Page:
Cebu Pacific requires preboarding antigen tests for HK-bound passengers
Cebu Pacific, the country’s largest budget carrier, is now requiring passengers bound for Hong Kong to take an antigen test inside the airport before flying in a bid to strengthen screening efforts against COVID-19. This comes on top of the requirement for a negative reverse transcription-polymerase chain reaction (RT-PCR) test result taken at least 72 hours before departure. In a statement on Friday, Cebu Pacific said it would shoulder the cost of antigen testing, which is typically priced at around P700, until Sept. 30 this year. Passengers who test positive for COVID-19 will not be accepted and may rebook or refund their tickets or avail of a travel fund, according to the carrier.
Cebu Pacific passengers bound for Hong Kong should proceed to the Philippine Airport Diagnostic Laboratory at the Ninoy Aquino International Airport Terminal 3 for their antigen tests. While antigen results would be released within 30 minutes, passengers were advised to get tested four hours before departure.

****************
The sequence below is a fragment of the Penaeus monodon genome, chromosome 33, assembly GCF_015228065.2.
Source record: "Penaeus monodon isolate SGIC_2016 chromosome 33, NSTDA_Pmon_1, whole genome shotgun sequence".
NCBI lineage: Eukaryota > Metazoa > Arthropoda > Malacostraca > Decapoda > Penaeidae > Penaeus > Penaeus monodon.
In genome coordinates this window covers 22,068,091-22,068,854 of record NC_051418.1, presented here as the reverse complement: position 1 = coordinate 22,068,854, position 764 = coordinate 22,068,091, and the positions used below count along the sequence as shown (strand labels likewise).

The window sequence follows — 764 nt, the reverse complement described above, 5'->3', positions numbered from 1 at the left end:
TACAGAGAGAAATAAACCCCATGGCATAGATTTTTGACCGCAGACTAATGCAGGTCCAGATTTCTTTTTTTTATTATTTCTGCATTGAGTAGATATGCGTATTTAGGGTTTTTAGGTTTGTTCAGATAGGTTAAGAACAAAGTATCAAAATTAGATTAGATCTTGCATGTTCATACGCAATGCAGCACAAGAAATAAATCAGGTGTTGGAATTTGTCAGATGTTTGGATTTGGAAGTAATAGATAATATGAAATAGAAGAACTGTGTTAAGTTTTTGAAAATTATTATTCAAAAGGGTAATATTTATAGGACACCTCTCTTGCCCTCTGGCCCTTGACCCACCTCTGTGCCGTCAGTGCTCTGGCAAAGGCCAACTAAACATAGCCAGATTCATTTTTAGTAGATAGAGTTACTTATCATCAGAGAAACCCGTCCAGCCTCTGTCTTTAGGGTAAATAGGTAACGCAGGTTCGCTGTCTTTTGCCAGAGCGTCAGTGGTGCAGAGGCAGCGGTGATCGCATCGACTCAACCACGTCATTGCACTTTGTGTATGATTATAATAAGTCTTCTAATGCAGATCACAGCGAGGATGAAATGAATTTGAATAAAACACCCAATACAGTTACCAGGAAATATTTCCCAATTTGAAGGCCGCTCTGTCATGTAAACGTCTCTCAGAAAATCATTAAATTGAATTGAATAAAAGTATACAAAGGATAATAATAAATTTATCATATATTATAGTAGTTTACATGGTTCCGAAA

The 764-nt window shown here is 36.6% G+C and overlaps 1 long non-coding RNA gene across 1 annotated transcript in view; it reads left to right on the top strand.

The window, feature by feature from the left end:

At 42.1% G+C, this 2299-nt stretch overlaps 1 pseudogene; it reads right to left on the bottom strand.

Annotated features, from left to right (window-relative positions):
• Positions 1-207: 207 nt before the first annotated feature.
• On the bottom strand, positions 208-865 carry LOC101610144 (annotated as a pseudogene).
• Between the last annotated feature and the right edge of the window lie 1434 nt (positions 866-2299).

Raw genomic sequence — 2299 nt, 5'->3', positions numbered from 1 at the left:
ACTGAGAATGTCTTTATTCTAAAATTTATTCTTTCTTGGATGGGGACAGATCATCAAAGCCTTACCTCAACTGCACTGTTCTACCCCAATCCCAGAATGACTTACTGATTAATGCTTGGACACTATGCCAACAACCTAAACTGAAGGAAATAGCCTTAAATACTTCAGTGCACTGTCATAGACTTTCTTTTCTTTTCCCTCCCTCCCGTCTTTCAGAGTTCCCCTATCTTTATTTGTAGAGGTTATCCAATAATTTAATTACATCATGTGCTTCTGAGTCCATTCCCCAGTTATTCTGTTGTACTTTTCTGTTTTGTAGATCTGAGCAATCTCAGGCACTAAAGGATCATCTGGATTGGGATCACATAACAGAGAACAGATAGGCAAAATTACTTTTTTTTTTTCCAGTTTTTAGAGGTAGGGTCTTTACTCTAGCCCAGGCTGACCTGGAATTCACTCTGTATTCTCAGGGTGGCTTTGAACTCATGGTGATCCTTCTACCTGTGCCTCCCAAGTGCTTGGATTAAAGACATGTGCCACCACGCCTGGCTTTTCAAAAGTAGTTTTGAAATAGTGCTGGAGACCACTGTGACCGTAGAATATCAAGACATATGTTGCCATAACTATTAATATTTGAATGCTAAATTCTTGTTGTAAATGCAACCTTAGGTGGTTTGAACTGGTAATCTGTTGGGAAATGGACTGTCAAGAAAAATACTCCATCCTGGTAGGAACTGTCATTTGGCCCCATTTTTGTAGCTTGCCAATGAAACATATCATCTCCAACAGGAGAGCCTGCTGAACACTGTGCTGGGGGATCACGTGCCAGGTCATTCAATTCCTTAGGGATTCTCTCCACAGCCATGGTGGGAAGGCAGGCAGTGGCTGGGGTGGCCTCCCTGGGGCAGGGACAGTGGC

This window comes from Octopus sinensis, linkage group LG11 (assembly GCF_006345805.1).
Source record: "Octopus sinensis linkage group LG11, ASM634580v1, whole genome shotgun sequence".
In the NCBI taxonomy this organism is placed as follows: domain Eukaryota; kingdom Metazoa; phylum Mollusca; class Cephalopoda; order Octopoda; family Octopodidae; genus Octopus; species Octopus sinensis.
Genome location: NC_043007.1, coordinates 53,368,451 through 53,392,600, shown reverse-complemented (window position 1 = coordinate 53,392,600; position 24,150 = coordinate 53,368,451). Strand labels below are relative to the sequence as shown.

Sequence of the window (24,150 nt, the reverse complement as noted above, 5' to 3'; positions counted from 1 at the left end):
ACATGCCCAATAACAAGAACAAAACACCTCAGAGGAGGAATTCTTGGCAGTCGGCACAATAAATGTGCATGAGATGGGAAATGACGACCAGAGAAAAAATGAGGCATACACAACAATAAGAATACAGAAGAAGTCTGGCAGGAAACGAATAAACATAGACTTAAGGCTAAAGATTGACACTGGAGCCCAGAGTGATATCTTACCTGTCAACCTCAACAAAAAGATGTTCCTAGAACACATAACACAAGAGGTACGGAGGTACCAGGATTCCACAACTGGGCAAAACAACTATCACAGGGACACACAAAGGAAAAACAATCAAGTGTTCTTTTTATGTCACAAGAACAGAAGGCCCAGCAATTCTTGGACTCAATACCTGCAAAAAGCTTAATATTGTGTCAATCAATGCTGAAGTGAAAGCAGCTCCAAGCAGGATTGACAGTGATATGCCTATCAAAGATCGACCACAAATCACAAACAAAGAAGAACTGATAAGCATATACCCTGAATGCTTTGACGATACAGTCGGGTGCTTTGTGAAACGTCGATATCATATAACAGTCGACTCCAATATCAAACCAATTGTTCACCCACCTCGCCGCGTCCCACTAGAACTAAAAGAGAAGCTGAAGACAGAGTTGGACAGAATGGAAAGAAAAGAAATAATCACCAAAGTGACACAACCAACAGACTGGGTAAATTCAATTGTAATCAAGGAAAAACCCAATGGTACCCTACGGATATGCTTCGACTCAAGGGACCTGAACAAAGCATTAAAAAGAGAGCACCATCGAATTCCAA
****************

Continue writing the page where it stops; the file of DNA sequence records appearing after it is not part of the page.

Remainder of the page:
According to the World Health Organization (WHO), antigen tests were capable of detecting virus proteins collected via nasal swabs.
While this method was less sensitive than RT-PCR tests, the WHO said antigen tests still offered “the possibility of rapid, inexpensive and early detection of the most infectious COVID-19 cases in appropriate settings.” Cebu Pacific said the test before boarding program provided another layer of protection for passengers and crew.
Cebu Pacific and Philippine Airlines were among the carriers that suffered temporary bans imposed by Hong Kong authorities earlier this month after several of their passengers were found to be positive for COVID-19 in their arrival tests in Hong Kong. Those passengers had also presented negative RT-PCR test results taken within 72 hours before their departure, which is a requirement of Hong Kong.
Despite its high degree of accuracy, the WHO said RT-PCR tests could miss virus infections that were incubating or when a person was infected after taking the test. — Miguel R. Camus
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